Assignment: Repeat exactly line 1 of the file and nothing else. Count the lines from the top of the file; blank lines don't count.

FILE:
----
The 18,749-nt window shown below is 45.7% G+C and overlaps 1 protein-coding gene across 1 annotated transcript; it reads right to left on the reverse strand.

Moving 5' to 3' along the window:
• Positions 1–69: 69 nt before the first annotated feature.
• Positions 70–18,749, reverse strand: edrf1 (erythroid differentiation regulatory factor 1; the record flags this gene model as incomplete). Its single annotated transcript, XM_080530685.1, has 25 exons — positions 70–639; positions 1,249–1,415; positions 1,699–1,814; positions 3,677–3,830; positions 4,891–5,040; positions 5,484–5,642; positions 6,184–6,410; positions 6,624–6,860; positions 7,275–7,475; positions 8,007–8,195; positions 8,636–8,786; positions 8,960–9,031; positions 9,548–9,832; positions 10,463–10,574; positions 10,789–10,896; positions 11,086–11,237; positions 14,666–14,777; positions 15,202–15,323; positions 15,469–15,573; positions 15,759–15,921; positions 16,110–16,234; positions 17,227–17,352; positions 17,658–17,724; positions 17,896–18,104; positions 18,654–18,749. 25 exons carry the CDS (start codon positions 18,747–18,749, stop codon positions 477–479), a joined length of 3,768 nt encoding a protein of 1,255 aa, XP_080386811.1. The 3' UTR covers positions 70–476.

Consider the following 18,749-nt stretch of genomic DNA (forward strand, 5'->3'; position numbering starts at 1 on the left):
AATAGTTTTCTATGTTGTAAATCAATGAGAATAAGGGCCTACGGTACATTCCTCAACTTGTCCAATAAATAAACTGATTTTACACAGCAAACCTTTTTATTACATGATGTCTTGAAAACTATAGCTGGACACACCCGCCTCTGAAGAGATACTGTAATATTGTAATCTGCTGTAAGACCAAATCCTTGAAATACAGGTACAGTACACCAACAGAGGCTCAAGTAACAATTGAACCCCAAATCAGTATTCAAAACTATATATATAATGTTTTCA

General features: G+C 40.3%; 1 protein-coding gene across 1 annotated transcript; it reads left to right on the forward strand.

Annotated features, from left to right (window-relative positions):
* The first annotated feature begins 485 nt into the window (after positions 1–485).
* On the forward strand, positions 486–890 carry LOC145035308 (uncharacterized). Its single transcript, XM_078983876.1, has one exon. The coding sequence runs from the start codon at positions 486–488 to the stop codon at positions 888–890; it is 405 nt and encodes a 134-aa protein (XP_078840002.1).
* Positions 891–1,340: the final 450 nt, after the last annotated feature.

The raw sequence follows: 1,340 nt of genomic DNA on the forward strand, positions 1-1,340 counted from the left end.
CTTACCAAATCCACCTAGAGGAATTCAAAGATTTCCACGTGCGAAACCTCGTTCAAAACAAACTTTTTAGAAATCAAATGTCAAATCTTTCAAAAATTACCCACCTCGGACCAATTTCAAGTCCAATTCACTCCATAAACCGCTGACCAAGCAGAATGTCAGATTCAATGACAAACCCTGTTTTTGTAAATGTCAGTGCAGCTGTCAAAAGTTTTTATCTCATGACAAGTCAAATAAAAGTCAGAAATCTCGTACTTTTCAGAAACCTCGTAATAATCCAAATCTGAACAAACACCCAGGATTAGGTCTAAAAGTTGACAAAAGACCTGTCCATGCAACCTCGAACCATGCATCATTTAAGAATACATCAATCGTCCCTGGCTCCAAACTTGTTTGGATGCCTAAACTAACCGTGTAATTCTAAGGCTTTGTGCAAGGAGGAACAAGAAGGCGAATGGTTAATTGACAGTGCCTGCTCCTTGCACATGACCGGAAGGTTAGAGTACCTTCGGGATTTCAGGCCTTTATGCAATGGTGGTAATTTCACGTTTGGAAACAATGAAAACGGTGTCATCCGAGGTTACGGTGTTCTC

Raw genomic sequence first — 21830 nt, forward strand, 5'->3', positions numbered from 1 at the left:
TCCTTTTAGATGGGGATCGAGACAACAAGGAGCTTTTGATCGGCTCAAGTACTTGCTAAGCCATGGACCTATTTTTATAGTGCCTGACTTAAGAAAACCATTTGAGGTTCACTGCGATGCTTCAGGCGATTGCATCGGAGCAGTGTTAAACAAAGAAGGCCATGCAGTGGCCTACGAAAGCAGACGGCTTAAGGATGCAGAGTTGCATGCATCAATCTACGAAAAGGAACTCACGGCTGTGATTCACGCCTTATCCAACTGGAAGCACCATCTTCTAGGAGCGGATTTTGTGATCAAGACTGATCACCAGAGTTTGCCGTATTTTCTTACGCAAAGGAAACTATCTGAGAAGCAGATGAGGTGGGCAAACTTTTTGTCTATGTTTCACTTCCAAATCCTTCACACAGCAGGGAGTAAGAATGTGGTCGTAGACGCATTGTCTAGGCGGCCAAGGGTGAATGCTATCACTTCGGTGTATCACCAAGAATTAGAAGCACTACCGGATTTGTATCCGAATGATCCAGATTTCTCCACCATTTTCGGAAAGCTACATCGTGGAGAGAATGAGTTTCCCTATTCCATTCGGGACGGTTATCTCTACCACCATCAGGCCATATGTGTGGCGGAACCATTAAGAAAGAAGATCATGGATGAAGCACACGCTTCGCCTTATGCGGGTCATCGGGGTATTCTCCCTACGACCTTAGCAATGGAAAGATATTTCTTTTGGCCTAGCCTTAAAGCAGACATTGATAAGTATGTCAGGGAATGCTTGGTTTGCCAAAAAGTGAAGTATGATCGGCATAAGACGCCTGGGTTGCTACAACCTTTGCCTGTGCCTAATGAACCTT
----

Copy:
The 18,749-nt window shown below is 45.7% G+C and overlaps 1 protein-coding gene across 1 annotated transcript; it reads right to left on the reverse strand.